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Florida Imposes Criminal Penalties for Improper Processing of DNA

Florida recently passed a law governing DNA samples. The Act places several restrictions on the use, retention, and sharing of DNA samples. Those that violate the Act may face criminal liability.

Requirements under the law

Requirements under the Act are tied to “DNA samples” which include any human biological specific from which DNA can be extracted or the extracted DNA. To process a person’s DNA, entities must first obtain express consent. The Act defines “express consent” as an “authorization…evidenced by an affirmative action demonstrating an intentional decision.” With consent, there must also be a clear and prominent disclosure describing the manner of collection, use, retention, maintenance, or disclosure of a DNA sample. The notice must also describe the purpose of processing or the use of the DNA.

Penalties for violating the law

The Act creates criminal liability of varying degrees for failure to obtain express consent. Willfully collecting or retaining DNA without express consent and with the intent to perform DNA analysis is a misdemeanor. It is a felony to willfully disclose another person’s DNA analysis results to a third party without express consent. To willfully sell or transfer a person’s DNA sample or the results of a DNA analysis to a third party without express consent, regardless of whether the sample was collected with express consent in the first place, is also a felony.

Exemptions

There are certain uses of DNA samples exempt from these requirements. For example, use in a criminal investigation or prosecution, or if complying with a court order. Provided certain conditions are met, uses in medical diagnosis, patient treatment, quality assessments, and improvement activities are also exempt. Namely, that the health care practitioner who originally collected the DNA obtained express consent or a CMS certified clinical laboratory performs the activities.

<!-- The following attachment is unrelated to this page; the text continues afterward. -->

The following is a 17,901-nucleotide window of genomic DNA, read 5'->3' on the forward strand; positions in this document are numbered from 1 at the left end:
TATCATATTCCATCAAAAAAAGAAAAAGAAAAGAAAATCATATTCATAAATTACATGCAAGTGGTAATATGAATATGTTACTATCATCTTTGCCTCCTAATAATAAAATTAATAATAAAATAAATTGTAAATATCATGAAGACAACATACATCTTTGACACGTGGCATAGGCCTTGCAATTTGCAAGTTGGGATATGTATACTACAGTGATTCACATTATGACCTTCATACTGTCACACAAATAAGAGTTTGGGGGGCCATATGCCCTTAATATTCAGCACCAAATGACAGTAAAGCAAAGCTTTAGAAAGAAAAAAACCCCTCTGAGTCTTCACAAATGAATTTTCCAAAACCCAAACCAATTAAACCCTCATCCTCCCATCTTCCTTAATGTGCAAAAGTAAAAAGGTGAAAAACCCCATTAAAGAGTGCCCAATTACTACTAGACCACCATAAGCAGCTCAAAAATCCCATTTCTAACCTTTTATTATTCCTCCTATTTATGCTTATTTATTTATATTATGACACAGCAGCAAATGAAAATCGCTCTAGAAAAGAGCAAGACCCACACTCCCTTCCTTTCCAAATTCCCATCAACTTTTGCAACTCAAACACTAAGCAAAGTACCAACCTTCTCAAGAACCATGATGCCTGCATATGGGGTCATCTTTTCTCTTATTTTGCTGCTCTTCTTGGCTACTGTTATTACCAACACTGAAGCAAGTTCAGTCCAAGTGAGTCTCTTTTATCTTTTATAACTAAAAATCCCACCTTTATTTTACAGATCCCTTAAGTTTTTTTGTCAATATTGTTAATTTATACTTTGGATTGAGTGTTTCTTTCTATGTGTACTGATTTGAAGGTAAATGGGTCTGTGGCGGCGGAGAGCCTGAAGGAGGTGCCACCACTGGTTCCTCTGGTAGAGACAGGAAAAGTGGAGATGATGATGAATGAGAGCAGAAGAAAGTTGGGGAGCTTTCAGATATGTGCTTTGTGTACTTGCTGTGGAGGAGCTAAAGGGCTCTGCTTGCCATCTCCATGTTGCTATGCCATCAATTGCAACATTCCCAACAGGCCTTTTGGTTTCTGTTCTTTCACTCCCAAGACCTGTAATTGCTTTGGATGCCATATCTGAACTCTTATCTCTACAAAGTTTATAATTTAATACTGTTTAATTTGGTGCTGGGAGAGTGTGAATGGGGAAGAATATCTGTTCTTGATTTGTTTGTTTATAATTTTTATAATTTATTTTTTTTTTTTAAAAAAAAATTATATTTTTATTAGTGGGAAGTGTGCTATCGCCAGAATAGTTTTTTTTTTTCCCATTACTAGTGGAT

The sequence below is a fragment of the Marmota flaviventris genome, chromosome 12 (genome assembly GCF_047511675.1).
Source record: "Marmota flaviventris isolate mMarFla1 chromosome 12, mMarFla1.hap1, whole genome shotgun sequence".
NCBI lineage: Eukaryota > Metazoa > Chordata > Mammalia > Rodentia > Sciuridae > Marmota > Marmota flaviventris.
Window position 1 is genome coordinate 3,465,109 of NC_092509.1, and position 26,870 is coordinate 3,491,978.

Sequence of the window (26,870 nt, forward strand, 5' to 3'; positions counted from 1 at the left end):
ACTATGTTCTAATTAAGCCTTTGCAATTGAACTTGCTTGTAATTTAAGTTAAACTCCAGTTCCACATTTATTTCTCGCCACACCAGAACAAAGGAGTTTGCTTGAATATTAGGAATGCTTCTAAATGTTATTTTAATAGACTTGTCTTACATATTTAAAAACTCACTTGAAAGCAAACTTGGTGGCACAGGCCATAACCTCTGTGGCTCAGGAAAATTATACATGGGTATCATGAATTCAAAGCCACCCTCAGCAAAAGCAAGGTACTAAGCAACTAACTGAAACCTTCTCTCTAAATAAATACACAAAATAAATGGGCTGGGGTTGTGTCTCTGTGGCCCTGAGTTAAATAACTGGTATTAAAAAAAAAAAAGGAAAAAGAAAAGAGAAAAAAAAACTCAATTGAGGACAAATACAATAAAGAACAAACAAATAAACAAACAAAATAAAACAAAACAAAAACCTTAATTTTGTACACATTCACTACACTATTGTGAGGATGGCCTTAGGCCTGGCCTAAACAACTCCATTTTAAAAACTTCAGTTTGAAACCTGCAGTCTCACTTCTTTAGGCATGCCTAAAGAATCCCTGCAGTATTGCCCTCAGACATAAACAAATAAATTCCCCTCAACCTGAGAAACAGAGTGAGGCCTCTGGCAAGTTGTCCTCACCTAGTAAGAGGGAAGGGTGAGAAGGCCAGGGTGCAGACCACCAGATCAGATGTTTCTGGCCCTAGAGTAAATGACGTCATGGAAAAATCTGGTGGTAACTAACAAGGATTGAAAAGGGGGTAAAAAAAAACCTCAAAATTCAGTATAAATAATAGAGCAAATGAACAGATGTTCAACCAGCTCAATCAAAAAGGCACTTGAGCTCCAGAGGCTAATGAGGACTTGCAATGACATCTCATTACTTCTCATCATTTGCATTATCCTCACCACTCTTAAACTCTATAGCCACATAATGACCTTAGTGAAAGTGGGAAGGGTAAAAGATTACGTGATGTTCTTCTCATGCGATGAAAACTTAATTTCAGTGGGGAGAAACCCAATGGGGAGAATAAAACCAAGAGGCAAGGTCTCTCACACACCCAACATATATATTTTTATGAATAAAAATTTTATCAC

Putting it Into Practice: Companies that collect DNA samples should review their notice and consent practices to ensure they meet the requirements of this new law. States are continuing to impose new restrictions on the processing of biometric and genetic data. Civil, and potentially criminal penalties await companies under these laws. 

Copyright © 2022, Sheppard Mullin Richter & Hampton LLP.National Law Review, Volume XI, Number 305
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About this Author

Julia Kadish is an attorney in the Intellectual Property Practice Group in the firm's Chicago office.

Areas of Practice

Julia's practice focuses on data breach response and preparedness, reviewing clients' products and services for privacy implications, drafting online terms and conditions and privacy policies, and advising clients on cross-border data transfers and compliance with US and international privacy regulations and standards. She also workes on drafting and negotiating software licenses, data security exhibits, big data licenses, professional...

312.499.6334
Staff Attorney

Harrison Schafer is a staff attorney in the Intellectual Property practice group in the firm's Chicago office. He is a Privacy and Cybersecurity Fellow and a member of the Privacy and Cybersecurity Team. He is a certified information privacy professional (CIPP/E and CIPP/US) by the International Association of Privacy Professionals (IAPP).

Areas of Practice

As a fellow, Harrison’s practice focuses on publishing articles covering relevant legal developments in the privacy and cybersecurity space to...

312-499-6371
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